She knew where she was. In her son’s room. Her son-Subodh, was out with his wife and daughter. Subodh was an artist, he loves arts and literature. It was she, alone, who had always encouraged Subodh to take up art. That night, they went to the birthday party of his daughter’s friend. Sumona, her grand-daughter, had told her friend Kaushiki to invite her parents only.

‘You won’t feel comfortable there, Dida.’ Sumona had told her that evening only, asking her if the new skirt suited her.

She looked at the walls, painted in shocking yellow. The room seemed to shine upon her like the sun, dazzling her eyes. She sat on the wooden stool in front of the mirror. Somehow she felt elevated now, and she straightened her backbone, widened her shrunken shoulders. Amused at her foolishness, she thought, ‘What an ugly queen!’

She found herself inspecting the accessories on the small wooden space in front of the mirror. She saw a deodrant, a white squarish box beside it, a lipstick, some bangles and a hair-pin. She picked up the lipstick, held it with her palms, like a precious little gem. She opened the shiny tip, revolving the flat base curiously. A small red circle appeared and its narrow length increased. How harmful, she grimaced. All the harmful colour and chemicals entering the mouth and then transporting to the stomach. Boroline is far better than this, she made her point. Although deliberating about its uselessness, she could not stop herself from bringing it near her lips, to try it once. She succumbed to her temptation, dabbing the red stain on her lower lip and then keeping the precious thing in its place with guilt. She looked now, touching her lower lip with her fingers, slowly. How soft and desirable! Well, she had to admit now that she looked beautiful, smiling to herself.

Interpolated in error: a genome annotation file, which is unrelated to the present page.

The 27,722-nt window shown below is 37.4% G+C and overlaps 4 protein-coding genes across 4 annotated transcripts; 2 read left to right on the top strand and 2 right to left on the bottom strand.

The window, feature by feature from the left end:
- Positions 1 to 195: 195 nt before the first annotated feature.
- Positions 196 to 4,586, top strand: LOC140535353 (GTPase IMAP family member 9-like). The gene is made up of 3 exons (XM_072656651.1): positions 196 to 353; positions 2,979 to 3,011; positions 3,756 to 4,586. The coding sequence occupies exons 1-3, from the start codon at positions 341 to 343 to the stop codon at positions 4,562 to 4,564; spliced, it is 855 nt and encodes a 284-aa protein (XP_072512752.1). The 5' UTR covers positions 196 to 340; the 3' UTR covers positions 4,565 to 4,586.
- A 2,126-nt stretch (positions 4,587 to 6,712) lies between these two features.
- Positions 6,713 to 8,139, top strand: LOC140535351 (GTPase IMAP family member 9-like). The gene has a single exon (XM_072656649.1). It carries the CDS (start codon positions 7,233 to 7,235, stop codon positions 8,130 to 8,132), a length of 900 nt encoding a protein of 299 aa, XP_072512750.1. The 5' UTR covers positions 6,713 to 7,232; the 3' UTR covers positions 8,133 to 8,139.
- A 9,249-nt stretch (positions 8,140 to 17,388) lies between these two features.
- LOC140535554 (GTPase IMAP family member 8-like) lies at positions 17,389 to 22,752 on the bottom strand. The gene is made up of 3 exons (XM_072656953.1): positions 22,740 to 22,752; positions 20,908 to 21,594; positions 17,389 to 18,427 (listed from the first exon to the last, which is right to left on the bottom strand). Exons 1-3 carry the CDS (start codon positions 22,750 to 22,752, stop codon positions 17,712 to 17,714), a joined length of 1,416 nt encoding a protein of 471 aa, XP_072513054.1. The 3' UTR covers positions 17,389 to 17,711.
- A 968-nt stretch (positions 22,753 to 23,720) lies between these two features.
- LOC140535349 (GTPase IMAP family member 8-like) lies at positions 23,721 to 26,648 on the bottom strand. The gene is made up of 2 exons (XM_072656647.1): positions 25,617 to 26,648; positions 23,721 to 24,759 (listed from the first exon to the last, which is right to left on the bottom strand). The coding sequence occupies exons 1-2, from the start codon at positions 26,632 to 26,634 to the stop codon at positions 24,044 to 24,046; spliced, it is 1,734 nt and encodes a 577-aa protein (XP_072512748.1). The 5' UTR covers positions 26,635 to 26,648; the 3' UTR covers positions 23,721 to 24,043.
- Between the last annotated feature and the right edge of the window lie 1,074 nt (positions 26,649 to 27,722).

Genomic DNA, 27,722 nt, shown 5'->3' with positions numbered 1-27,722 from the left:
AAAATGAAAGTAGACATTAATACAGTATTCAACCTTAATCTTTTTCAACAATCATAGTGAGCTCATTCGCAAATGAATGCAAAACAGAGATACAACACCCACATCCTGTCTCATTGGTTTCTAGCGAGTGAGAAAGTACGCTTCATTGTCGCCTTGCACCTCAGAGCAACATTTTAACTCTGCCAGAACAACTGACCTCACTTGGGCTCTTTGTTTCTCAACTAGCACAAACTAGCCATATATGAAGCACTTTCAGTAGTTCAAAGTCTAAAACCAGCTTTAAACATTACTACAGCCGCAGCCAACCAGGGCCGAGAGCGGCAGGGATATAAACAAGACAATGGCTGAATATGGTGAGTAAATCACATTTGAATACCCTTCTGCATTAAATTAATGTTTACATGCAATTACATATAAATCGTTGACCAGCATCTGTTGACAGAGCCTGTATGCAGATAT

For the first time she noticed a red bindi on the extreme left on the mirror. Subodh’s wife detested the bindi, which according to her, did not suit her personality. Maybe Sumona had tried it and then finding it out-dated, discarded it there. The next moment she found her fingers etching towards it, with a gasp. Scratching it, she clung the red dot on the tip of her forefinger, breathing tensely. She knew her limits, that of a widow’s. She closed her eyes for reminding herself that she was commiting a sin. Vaguely yet suddenly, she imagined herself as a bride, ashamed. She discovered her face, brightened with bridal charm; her forehead adorned with white patterns, the red bindi between her eyebrows—dignified. She opened her eyes, aghast. Still, she found the courage to put the red dot on her forehead. She looked down, closing her eyes. Again she saw herself as a bride there, amidst all the darkness. Her forehead seemed heavy with the unaccustomed weight of the bindi, but still she withstood all the pain, clutching her sari in despair, astonished at her own courage yet somehow proud of her dignity.